EA Asks Fans To Stop Keeping Old Battlefield Games Alive

Illustration for article titled EA Asks Fans To Stop Keeping Old iBattlefield /iGames Alive

The Revive team, a group of Battlefield devotees who have worked hard for over three years to let fans keep playing older games in the series (like 2142 and Battlefield 2), have been asked by Electronic Arts to “stop distributing and using their intellectual property”.


“We will get right to the point: Electronic Arts Inc.’ legal team has contacted us and nicely asked us to stop distributing and using their intellectual property”, a notice reads on Revive’s site. “As diehard fans of the franchise, we will respect these stipulations.”


Revive started up in 2014 following the closure of the Gamespy, which made it almost impossible to play a number of classic PC multiplayer games online. The issue here seems to be not that Revive are running servers, but that to get the old Battlefield games running they were also distributing modified versions of the original game clients.

Here’s Revive’s statement in full:

We will get right to the point: Electronic Arts Inc.’ legal team has contacted us and nicely asked us to stop distributing and using their intellectual property. As diehard fans of the franchise, we will respect these stipulations.

Over the past 3 and a half years, Revive Network has filled a void in nearly 1 million players’ hearts by bringing favorite titles back to life after online services were closed after the GameSpy shutdown. Only a few months ago, we took on the task of bringing multiplayer services online for a fan-favorite, Battlefield Heroes. The public reception for our efforts on this title were massive, and we never expected it to become as big as it was.

At this time, file downloads will be disabled.

This is probably the part where we have to say good bye. Before we leave the battlefield, we would like to thank all of the developers, artists, moderators, and last but not least every single player that helped make all of this a reality. Without you, it would not have become such a great time.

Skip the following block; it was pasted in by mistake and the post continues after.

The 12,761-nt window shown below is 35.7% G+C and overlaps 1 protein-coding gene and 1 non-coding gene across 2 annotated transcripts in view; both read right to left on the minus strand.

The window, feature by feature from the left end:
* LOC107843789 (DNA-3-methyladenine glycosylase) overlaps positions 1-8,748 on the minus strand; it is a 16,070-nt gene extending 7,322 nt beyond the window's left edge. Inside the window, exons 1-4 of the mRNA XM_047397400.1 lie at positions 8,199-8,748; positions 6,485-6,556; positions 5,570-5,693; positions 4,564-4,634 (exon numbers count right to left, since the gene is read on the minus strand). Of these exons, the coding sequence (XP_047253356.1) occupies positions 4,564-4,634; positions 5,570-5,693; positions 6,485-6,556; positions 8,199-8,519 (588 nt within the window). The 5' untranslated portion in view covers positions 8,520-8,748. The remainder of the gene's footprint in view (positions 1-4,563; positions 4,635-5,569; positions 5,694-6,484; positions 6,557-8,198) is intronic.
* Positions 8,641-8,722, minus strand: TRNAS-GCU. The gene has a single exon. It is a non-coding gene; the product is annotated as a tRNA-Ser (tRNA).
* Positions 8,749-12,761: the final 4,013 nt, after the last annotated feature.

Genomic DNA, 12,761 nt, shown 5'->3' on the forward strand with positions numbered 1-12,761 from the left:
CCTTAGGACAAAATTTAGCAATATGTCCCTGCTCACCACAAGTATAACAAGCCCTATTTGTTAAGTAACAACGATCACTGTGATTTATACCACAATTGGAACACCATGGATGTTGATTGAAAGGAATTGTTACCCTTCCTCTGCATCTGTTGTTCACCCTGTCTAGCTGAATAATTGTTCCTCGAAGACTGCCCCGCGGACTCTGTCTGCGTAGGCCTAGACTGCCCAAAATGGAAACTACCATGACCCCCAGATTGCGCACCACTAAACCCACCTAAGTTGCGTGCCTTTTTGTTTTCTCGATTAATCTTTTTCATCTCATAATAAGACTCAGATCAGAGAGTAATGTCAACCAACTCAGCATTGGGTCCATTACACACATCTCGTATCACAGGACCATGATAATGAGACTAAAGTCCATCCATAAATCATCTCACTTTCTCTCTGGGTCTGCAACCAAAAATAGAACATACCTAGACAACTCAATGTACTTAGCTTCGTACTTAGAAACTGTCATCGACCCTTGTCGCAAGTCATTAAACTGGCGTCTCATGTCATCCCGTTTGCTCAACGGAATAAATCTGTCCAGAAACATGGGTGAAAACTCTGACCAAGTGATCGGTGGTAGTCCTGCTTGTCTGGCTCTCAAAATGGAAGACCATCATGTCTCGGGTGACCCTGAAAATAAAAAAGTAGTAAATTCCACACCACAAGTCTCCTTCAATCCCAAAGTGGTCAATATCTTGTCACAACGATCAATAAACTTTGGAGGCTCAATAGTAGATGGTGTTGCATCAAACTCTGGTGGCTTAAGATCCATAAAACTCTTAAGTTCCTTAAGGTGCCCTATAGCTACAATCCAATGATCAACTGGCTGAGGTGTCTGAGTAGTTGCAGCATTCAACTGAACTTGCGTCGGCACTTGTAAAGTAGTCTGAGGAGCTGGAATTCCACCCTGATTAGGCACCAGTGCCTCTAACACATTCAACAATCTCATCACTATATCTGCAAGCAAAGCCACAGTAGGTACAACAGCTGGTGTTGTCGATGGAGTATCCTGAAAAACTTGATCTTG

Signing off,

- The Revive Network Team

And here’s EA’s request which, for what it’s worth, was at least very polite:


I write on behalf of Electronic Arts Inc. and its development studio DICE or, in other words, ‘those guys that make Battlefield’.

We’ve noticed that Revive Network has several projects and websites devoted to being a Medic by reviving older Battlefield games, including Battlefield Heroes, Battlefield 2, and Battlefield 2142. It’s great to see your enthusiasm for these titles. Not to brag, but we too get the nostalgia chills when booting up these classic entries in the Battlefield franchise.

We need a favor though: we must ask that you stop throwing down Ammo Crates. In other, more legal-styled terms, please stop distributing copies of our game clients and using our trademarks, logos, and artwork on your sites. Thing is, your websites may easily mislead visitors to believe that you are associated or affiliated with EA and we’re the only ones that get to wear the Official EA dog tag. Since you’re Battlefield community members, we know that you are smart and helpful, and will respect that we must protect our intellectual property rights in the franchise.

Please drop us a line to let us know you’re on board with this. Should you have any questions regarding all this, please do not hesitate to contact me via e-mail at [REDACTED]@ea.com.



IP Counsel

Electronic Arts Inc.

Please do not send angry emails to redacted@ea.com.

Luke Plunkett is a Senior Editor based in Canberra, Australia. He has written a book on cosplay, designed a game about airplanes, and also runs cosplay.kotaku.com.

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Luke Plunkett

Here’s me in 2014 after Gamespy’s closure:

Of course, this doesn’t mean the games will be dead. The singleplayer component of most of these will still work just fine. And as for multiplayer stuff, where there’s demand, fans usually take up the slack and host servers once official ones die off. For the big ones, like the Battlefield titles, EA is even “investigating community-supported options to preserve online functionality for these titles”, though it also admits “Significant technical hurdles remain, and at this time we don’t have anything to announce”.